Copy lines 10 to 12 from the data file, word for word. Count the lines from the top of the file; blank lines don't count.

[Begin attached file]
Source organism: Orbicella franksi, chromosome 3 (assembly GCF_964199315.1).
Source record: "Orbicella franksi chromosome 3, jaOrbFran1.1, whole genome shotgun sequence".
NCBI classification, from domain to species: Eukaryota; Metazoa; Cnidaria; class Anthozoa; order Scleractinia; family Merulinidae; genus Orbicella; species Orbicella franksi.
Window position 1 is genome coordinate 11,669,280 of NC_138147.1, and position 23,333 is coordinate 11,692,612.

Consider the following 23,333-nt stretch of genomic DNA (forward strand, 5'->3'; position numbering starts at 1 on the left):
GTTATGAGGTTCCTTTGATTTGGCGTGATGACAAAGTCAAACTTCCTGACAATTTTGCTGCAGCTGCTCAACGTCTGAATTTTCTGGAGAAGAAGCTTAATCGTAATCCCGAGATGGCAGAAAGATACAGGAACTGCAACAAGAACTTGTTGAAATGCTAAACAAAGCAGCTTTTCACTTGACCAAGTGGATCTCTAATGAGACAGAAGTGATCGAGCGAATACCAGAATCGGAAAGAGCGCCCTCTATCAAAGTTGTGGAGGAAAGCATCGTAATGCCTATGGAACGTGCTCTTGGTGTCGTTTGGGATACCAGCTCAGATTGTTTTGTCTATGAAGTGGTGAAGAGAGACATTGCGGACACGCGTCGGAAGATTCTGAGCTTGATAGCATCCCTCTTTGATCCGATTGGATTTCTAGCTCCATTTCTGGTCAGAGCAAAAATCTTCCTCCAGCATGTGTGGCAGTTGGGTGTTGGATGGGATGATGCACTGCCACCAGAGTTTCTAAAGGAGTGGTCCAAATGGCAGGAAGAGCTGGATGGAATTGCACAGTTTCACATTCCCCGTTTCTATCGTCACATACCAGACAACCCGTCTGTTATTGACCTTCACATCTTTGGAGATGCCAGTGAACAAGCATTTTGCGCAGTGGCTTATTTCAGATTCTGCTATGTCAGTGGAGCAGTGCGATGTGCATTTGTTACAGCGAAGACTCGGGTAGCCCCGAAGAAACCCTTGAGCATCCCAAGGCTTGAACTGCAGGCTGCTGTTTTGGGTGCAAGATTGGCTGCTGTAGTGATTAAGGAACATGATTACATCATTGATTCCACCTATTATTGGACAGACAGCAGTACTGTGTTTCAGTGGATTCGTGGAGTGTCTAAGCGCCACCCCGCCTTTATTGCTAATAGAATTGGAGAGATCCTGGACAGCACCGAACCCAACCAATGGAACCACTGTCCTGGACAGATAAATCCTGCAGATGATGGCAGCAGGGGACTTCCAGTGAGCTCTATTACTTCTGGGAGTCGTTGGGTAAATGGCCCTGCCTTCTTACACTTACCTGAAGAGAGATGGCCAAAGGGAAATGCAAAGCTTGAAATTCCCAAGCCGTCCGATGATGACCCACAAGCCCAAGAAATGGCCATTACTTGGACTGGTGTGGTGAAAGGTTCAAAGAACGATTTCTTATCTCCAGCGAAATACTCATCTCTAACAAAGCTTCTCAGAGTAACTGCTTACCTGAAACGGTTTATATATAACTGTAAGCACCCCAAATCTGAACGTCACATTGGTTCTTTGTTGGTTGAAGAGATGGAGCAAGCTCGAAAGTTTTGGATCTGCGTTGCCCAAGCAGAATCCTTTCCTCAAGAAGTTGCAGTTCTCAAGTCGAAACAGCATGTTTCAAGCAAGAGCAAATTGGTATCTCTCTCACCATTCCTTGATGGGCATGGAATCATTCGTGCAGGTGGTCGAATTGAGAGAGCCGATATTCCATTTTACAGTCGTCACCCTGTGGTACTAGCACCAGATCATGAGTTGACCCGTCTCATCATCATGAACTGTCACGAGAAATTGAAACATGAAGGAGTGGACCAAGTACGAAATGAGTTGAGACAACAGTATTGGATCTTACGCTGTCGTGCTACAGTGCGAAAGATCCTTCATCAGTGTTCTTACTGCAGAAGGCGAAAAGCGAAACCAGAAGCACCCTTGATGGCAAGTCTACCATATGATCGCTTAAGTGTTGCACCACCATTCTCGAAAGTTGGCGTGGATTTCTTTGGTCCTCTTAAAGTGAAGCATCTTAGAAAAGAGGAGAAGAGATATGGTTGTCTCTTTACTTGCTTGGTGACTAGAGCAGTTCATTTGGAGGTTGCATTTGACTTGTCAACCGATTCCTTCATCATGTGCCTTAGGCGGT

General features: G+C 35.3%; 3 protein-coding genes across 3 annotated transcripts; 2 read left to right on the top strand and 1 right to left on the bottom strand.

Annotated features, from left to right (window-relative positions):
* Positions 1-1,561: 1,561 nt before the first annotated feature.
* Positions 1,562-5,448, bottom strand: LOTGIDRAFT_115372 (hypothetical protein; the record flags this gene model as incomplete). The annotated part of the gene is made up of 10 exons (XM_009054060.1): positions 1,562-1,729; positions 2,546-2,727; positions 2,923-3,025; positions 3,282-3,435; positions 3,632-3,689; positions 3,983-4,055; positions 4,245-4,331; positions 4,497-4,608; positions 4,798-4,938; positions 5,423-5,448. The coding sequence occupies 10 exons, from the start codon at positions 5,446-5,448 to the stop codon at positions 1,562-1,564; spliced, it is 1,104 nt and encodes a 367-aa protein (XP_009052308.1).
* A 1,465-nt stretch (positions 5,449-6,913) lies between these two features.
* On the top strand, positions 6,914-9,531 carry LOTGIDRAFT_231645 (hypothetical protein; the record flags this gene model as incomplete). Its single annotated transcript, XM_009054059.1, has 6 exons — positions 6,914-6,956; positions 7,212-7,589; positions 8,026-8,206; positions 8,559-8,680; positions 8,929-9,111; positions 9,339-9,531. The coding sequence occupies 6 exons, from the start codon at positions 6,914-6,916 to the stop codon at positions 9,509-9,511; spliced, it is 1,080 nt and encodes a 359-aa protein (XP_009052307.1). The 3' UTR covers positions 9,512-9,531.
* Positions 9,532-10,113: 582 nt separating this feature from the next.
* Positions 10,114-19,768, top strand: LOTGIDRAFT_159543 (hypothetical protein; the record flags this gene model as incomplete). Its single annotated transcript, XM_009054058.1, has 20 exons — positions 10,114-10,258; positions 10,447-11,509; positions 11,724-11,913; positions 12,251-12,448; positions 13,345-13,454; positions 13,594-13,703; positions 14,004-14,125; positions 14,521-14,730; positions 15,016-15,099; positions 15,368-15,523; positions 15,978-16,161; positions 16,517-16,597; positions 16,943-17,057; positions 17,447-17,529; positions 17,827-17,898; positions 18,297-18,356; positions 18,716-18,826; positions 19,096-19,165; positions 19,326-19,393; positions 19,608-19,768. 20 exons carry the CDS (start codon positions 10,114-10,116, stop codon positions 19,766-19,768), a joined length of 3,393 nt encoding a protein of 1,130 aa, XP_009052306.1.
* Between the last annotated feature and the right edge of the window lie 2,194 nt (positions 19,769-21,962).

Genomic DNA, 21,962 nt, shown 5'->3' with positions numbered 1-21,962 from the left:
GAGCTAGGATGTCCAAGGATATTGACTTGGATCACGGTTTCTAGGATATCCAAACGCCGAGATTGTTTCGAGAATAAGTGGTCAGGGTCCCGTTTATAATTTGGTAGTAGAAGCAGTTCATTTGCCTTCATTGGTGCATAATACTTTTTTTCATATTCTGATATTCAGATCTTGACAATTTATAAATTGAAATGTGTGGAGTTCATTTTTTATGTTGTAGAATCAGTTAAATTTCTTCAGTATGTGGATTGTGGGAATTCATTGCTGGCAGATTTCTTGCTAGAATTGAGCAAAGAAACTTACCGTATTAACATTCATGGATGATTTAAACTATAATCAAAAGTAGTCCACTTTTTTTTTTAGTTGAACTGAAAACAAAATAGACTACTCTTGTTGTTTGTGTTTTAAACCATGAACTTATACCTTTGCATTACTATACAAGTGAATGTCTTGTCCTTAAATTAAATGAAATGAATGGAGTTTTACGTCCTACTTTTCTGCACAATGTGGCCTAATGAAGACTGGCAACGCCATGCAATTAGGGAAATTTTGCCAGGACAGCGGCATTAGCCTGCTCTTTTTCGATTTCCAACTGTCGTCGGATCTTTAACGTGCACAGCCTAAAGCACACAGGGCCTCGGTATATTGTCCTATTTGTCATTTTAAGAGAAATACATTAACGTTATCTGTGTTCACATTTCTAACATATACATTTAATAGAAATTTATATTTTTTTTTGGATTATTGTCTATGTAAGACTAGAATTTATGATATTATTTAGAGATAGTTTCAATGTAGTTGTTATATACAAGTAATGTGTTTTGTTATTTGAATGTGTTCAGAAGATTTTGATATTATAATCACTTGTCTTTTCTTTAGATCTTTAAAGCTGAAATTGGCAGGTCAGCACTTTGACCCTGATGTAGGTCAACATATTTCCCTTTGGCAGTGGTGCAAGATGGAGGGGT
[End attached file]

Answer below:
* Positions 1,562-5,448, bottom strand: LOTGIDRAFT_115372 (hypothetical protein; the record flags this gene model as incomplete). The annotated part of the gene is made up of 10 exons (XM_009054060.1): positions 1,562-1,729; positions 2,546-2,727; positions 2,923-3,025; positions 3,282-3,435; positions 3,632-3,689; positions 3,983-4,055; positions 4,245-4,331; positions 4,497-4,608; positions 4,798-4,938; positions 5,423-5,448. The coding sequence occupies 10 exons, from the start codon at positions 5,446-5,448 to the stop codon at positions 1,562-1,564; spliced, it is 1,104 nt and encodes a 367-aa protein (XP_009052308.1).
* A 1,465-nt stretch (positions 5,449-6,913) lies between these two features.
* On the top strand, positions 6,914-9,531 carry LOTGIDRAFT_231645 (hypothetical protein; the record flags this gene model as incomplete). Its single annotated transcript, XM_009054059.1, has 6 exons — positions 6,914-6,956; positions 7,212-7,589; positions 8,026-8,206; positions 8,559-8,680; positions 8,929-9,111; positions 9,339-9,531. The coding sequence occupies 6 exons, from the start codon at positions 6,914-6,916 to the stop codon at positions 9,509-9,511; spliced, it is 1,080 nt and encodes a 359-aa protein (XP_009052307.1). The 3' UTR covers positions 9,512-9,531.